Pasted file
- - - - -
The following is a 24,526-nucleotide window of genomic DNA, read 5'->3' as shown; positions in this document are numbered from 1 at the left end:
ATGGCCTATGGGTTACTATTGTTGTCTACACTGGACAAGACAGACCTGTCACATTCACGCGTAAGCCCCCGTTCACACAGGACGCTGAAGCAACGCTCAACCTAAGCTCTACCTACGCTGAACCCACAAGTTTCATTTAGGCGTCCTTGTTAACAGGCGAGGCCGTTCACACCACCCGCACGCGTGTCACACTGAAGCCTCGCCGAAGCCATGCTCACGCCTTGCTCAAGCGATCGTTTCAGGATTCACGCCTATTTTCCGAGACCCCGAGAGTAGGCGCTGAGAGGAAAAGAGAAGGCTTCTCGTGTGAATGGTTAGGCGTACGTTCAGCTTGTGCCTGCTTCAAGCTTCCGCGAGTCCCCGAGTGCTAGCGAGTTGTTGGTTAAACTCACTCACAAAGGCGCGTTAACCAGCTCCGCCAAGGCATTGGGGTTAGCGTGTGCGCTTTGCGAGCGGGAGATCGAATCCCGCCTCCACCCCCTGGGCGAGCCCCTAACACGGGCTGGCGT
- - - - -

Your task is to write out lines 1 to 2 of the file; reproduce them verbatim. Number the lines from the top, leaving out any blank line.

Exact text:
The following is a 24,526-nucleotide window of genomic DNA, read 5'->3' as shown; positions in this document are numbered from 1 at the left end:
ATGGCCTATGGGTTACTATTGTTGTCTACACTGGACAAGACAGACCTGTCACATTCACGCGTAAGCCCCCGTTCACACAGGACGCTGAAGCAACGCTCAACCTAAGCTCTACCTACGCTGAACCCACAAGTTTCATTTAGGCGTCCTTGTTAACAGGCGAGGCCGTTCACACCACCCGCACGCGTGTCACACTGAAGCCTCGCCGAAGCCATGCTCACGCCTTGCTCAAGCGATCGTTTCAGGATTCACGCCTATTTTCCGAGACCCCGAGAGTAGGCGCTGAGAGGAAAAGAGAAGGCTTCTCGTGTGAATGGTTAGGCGTACGTTCAGCTTGTGCCTGCTTCAAGCTTCCGCGAGTCCCCGAGTGCTAGCGAGTTGTTGGTTAAACTCACTCACAAAGGCGCGTTAACCAGCTCCGCCAAGGCATTGGGGTTAGCGTGTGCGCTTTGCGAGCGGGAGATCGAATCCCGCCTCCACCCCCTGGGCGAGCCCCTAACACGGGCTGGCGT